ECG and EEG

Like many sophisticated machines, the human body uses electricity to send messages from one part of the body to another in order to control and co-ordinate its many activities. The ‘wires’ along which these messages are passed are the nerve cells and their long connecting axones. The voltage of these stimuli is minute – as small as a fraction of a millivolt, in fact -but it is detectable by metal electrodes attached to the body surface. These can be used to pick up the signals and feed them into an amplifier, after which they can be displayed on a video screen or recorded by a moving pen making a trace on a paper strip. Electrical nerve signals can be detected from many parts of the body, but the two organs most often monitored in this way are the brain and the heart. Because the currents emitted are so small, it is necessary to exclude any possible sources that might disturb the measurements of brain and heart activity. Movement of muscles should be avoided, so the patient is encouraged to sit or lie in as quiet and relaxed a manner as possible.

Usually, these tests are used to confirm (or exclude) a doctor’s provisional diagnosis or to monitor a patient during recovery from illness and during convalescence. The procedures are painless and harmless.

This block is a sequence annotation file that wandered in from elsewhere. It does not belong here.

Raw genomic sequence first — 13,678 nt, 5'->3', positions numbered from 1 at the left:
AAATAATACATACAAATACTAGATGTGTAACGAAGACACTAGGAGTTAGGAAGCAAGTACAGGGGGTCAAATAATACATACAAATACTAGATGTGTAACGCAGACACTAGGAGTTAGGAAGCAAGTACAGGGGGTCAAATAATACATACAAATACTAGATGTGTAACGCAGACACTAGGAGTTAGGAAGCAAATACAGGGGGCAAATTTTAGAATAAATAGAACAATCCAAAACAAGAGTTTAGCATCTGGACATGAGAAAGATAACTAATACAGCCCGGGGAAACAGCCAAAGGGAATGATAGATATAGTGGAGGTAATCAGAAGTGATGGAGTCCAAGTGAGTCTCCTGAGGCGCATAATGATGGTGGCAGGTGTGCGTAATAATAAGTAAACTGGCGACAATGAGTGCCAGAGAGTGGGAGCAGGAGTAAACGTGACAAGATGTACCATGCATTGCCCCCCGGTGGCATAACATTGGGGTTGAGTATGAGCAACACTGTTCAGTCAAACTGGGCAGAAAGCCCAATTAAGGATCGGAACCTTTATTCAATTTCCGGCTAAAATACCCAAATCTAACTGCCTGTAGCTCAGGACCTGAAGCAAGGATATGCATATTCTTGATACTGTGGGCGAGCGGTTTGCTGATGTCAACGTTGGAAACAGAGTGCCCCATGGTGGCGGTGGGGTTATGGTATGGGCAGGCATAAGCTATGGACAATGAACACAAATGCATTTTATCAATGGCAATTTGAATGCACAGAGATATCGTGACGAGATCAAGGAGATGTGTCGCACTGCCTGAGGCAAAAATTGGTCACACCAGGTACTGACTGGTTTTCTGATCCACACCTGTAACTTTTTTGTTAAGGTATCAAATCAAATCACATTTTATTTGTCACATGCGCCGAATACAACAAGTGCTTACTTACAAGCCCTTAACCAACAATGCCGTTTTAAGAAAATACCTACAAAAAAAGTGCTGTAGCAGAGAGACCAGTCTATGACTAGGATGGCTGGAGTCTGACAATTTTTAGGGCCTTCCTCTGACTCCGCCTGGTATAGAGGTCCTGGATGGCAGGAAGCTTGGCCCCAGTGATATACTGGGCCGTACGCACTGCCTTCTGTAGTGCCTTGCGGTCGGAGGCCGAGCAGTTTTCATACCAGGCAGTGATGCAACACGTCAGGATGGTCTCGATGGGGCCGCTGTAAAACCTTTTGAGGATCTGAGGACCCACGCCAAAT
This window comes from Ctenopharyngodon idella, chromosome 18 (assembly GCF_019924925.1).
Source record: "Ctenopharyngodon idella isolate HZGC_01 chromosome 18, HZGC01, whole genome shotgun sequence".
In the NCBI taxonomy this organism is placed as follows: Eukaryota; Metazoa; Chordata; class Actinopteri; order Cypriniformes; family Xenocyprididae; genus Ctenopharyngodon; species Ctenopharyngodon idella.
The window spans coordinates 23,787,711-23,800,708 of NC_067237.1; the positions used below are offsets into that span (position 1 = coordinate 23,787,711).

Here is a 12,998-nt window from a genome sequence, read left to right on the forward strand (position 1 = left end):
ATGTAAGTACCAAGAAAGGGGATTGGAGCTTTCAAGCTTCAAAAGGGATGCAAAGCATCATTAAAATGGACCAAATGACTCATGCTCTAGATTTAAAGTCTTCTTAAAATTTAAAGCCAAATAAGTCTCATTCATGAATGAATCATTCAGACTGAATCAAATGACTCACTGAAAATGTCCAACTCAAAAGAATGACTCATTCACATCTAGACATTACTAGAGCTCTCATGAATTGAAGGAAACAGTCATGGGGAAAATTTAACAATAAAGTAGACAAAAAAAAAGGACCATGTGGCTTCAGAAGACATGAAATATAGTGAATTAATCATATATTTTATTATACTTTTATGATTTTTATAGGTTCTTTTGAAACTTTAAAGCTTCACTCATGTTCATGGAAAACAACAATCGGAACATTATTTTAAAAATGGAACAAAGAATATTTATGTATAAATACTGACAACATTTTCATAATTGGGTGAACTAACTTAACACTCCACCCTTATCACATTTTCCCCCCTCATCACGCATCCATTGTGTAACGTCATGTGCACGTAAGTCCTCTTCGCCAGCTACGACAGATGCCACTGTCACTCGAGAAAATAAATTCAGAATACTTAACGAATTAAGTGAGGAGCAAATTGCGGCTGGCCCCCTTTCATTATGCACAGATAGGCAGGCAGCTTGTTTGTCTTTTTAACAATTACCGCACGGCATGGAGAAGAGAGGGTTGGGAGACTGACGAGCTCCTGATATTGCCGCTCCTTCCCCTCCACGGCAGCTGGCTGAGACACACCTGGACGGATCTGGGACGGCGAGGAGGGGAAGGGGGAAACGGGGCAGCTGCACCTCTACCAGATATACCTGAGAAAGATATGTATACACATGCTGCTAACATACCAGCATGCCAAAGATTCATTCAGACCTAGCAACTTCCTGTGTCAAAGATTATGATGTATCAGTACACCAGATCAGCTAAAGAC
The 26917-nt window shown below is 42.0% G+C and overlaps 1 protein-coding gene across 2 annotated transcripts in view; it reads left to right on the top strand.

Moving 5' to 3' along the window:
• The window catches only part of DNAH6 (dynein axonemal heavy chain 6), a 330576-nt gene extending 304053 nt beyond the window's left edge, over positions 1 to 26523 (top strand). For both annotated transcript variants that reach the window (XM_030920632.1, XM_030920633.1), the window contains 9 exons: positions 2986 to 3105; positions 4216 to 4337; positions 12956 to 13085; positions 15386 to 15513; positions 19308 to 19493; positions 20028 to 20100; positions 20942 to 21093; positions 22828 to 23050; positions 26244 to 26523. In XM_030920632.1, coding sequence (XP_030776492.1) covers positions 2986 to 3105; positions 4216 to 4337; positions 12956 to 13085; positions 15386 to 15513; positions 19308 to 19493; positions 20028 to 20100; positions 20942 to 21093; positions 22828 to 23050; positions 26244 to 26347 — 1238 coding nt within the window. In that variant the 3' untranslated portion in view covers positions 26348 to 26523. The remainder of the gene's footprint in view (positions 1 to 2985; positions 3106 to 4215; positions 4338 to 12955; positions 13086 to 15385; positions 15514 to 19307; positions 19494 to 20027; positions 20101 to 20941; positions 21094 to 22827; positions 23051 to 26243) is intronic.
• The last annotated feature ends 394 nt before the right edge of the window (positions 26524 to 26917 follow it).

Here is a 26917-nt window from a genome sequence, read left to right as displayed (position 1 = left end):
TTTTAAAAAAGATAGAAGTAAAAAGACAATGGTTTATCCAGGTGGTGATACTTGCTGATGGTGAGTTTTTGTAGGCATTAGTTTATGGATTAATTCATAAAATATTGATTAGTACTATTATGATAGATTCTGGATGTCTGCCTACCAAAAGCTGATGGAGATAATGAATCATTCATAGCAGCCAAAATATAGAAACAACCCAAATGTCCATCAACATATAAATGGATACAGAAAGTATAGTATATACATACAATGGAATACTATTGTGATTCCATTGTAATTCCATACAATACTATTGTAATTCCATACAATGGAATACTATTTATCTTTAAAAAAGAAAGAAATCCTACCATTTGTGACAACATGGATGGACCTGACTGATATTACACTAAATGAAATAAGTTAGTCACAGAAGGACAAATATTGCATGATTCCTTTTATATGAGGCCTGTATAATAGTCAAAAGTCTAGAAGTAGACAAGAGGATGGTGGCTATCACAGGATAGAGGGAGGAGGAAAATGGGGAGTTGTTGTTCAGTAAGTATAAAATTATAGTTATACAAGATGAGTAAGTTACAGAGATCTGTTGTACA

Electroencephalogram (EEG) Normally, the brain, which consists of innumerable neurones, is active constantly. It produces a characteristic pattern of electrical impulses that varies in different circumstances. The electrical waves are slower in frequency during sleep, for example. Closing the eyes produces a characteristic pattern, as does activity or concentration. Brain injury or abnormality may alter the normal pattern of electrical activity, so the EEG can be used with some success to seek an explanation for episodes of unconsciousness, for example, or to diagnose some types of brain disorder. The EEG is interpreted by a doctor. It does not reveal every abnormality present, however. For example, about 75 per cent of people who have epilepsy have abnormalities in their EEG recording, but an abnormal EEG does not necessarily mean that a person has epilepsy, nor does a normal EEG prove that he or she does not have epilepsy. However, a patient’s progress on drug therapy can be fairly effectively monitored by making a series of EEGs during the course of treatment. This is particularly useful in the case of some anti-epileptic drugs because their effectiveness varies from patient to patient. The EEG may also be used to establish ‘brain death’. An EEG recording takes about one hour to carry out. During the procedure the patient lies on a couch or sits in a chair. Twenty-four small silver discs, the electrodes, are attached to the scalp at specific points with a special conductive glue. (The procedure does not involve any shaving of the hair.) Wires lead from the electrodes to the EEG machine, called an encephalograph, which records the electrical activity in the different areas of the brain when the electrodes are attached. On most machines there are 12 channels, each recording a particular aspect of brain function. Epileptic activity in one part of the brain, for example, may show up on the EEG as characteristic ‘spikes’ in that area. The extent of damage caused by a stroke can be examined by making an EEG recording, as can paralysis of part of the brain from a haemorrhage. Interspaced at regular intervals, EEGs may show improvement or worsening of these conditions.

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